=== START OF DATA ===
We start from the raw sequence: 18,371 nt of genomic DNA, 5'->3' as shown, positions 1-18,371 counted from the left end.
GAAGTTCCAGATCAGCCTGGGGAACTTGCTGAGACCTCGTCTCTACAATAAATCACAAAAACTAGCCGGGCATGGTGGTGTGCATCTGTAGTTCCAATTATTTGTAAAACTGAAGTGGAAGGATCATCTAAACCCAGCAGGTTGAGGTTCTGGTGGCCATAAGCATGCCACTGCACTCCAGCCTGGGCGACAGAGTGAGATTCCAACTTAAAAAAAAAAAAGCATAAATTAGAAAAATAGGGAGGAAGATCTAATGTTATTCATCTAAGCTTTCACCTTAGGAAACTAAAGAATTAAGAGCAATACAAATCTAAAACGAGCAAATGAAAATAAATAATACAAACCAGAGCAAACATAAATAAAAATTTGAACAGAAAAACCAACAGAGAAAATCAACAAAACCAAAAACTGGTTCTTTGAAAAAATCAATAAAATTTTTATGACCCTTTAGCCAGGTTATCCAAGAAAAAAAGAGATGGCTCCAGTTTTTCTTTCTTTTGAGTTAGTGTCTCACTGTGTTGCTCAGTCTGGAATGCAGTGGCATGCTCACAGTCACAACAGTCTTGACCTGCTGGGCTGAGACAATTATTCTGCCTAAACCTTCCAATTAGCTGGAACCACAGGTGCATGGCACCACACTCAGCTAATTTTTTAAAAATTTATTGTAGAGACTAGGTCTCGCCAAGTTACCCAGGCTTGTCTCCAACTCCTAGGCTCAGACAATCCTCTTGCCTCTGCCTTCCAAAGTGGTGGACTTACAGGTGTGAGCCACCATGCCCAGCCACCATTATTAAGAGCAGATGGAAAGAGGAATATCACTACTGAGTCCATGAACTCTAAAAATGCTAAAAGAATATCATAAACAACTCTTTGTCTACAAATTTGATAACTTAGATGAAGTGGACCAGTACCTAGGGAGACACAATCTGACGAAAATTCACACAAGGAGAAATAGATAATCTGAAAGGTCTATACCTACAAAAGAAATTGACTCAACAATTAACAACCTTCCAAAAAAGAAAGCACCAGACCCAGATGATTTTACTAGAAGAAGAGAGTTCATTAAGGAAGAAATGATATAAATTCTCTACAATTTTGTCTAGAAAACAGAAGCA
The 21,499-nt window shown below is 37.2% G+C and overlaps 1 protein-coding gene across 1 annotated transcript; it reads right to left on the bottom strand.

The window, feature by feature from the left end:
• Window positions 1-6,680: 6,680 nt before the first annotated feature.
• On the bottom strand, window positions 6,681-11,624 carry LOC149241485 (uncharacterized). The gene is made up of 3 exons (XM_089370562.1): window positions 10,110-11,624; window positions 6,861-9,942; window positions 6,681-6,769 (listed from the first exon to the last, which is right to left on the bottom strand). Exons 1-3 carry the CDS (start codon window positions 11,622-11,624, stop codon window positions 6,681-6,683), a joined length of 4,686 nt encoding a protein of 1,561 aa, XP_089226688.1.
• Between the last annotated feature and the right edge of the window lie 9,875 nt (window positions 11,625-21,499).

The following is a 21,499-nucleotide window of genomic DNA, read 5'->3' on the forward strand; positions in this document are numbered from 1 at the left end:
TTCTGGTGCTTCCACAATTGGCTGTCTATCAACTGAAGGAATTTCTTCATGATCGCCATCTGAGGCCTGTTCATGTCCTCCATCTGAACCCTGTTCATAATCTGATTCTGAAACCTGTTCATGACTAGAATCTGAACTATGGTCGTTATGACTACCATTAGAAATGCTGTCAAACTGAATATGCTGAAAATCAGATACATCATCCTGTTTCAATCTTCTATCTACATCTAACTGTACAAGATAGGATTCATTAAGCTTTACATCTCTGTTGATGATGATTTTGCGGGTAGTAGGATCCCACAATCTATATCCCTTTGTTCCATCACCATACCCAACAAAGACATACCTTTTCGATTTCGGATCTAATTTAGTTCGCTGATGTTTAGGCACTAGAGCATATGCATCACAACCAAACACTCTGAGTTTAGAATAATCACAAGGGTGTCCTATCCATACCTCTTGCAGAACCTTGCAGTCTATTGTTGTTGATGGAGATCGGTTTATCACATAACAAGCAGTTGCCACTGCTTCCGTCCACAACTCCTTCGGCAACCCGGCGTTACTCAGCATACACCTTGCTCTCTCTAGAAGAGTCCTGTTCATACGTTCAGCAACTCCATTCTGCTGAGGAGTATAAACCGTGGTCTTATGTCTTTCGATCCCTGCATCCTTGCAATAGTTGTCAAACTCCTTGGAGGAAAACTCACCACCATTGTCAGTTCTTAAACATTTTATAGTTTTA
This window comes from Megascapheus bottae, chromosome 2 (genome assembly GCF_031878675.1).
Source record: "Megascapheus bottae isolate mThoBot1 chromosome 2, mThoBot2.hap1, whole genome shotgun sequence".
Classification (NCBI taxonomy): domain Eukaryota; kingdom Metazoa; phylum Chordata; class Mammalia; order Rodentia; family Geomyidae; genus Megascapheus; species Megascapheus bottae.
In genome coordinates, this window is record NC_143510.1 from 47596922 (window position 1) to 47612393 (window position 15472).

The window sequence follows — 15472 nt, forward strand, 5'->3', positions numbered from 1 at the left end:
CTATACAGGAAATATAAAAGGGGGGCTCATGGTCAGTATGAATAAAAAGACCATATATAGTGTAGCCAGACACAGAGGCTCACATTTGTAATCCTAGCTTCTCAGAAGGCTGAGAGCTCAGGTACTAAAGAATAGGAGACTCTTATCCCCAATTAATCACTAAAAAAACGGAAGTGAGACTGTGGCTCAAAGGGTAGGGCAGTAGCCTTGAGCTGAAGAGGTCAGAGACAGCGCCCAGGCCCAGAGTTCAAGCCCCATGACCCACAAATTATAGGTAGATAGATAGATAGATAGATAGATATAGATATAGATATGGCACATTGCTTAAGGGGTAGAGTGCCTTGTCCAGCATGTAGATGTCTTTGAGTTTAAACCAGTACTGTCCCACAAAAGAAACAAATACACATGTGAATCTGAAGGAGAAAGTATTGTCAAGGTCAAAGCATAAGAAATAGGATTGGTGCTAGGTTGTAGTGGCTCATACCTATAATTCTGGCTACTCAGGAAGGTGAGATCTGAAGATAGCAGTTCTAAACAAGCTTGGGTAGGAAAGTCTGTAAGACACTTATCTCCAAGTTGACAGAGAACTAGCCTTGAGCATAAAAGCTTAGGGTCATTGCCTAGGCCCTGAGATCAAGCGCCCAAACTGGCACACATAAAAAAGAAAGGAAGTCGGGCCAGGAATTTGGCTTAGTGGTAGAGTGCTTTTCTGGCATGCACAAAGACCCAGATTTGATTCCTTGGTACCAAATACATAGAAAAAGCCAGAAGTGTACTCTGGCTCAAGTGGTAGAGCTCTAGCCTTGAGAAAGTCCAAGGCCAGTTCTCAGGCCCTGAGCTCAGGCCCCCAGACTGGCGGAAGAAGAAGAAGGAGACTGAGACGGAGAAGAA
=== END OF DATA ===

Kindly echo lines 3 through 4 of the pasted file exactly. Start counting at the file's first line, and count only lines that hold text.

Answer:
The 21,499-nt window shown below is 37.2% G+C and overlaps 1 protein-coding gene across 1 annotated transcript; it reads right to left on the bottom strand.

The window, feature by feature from the left end: